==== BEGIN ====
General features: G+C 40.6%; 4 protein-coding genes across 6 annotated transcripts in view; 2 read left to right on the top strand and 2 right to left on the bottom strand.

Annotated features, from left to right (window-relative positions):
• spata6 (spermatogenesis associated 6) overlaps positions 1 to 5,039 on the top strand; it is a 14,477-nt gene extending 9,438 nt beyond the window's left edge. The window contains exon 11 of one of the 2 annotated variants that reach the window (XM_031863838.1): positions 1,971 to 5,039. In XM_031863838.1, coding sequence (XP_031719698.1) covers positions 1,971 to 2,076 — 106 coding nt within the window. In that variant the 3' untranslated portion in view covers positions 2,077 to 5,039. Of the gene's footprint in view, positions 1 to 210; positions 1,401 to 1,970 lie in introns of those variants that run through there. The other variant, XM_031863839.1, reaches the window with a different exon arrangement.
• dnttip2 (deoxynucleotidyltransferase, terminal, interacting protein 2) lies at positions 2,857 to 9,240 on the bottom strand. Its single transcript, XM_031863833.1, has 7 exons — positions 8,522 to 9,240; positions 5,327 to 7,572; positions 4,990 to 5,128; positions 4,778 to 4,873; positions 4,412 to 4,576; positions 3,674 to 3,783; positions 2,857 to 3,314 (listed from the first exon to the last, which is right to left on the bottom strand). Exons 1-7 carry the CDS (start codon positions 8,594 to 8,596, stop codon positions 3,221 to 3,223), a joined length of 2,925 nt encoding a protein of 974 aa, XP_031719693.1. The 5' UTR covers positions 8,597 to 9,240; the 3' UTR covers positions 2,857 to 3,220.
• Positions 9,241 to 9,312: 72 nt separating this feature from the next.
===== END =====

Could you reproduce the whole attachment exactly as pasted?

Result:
General features: G+C 40.6%; 4 protein-coding genes across 6 annotated transcripts in view; 2 read left to right on the top strand and 2 right to left on the bottom strand.

Annotated features, from left to right (window-relative positions):
• spata6 (spermatogenesis associated 6) overlaps positions 1 to 5,039 on the top strand; it is a 14,477-nt gene extending 9,438 nt beyond the window's left edge. The window contains exon 11 of one of the 2 annotated variants that reach the window (XM_031863838.1): positions 1,971 to 5,039. In XM_031863838.1, coding sequence (XP_031719698.1) covers positions 1,971 to 2,076 — 106 coding nt within the window. In that variant the 3' untranslated portion in view covers positions 2,077 to 5,039. Of the gene's footprint in view, positions 1 to 210; positions 1,401 to 1,970 lie in introns of those variants that run through there. The other variant, XM_031863839.1, reaches the window with a different exon arrangement.
• dnttip2 (deoxynucleotidyltransferase, terminal, interacting protein 2) lies at positions 2,857 to 9,240 on the bottom strand. Its single transcript, XM_031863833.1, has 7 exons — positions 8,522 to 9,240; positions 5,327 to 7,572; positions 4,990 to 5,128; positions 4,778 to 4,873; positions 4,412 to 4,576; positions 3,674 to 3,783; positions 2,857 to 3,314 (listed from the first exon to the last, which is right to left on the bottom strand). Exons 1-7 carry the CDS (start codon positions 8,594 to 8,596, stop codon positions 3,221 to 3,223), a joined length of 2,925 nt encoding a protein of 974 aa, XP_031719693.1. The 5' UTR covers positions 8,597 to 9,240; the 3' UTR covers positions 2,857 to 3,220.
• Positions 9,241 to 9,312: 72 nt separating this feature from the next.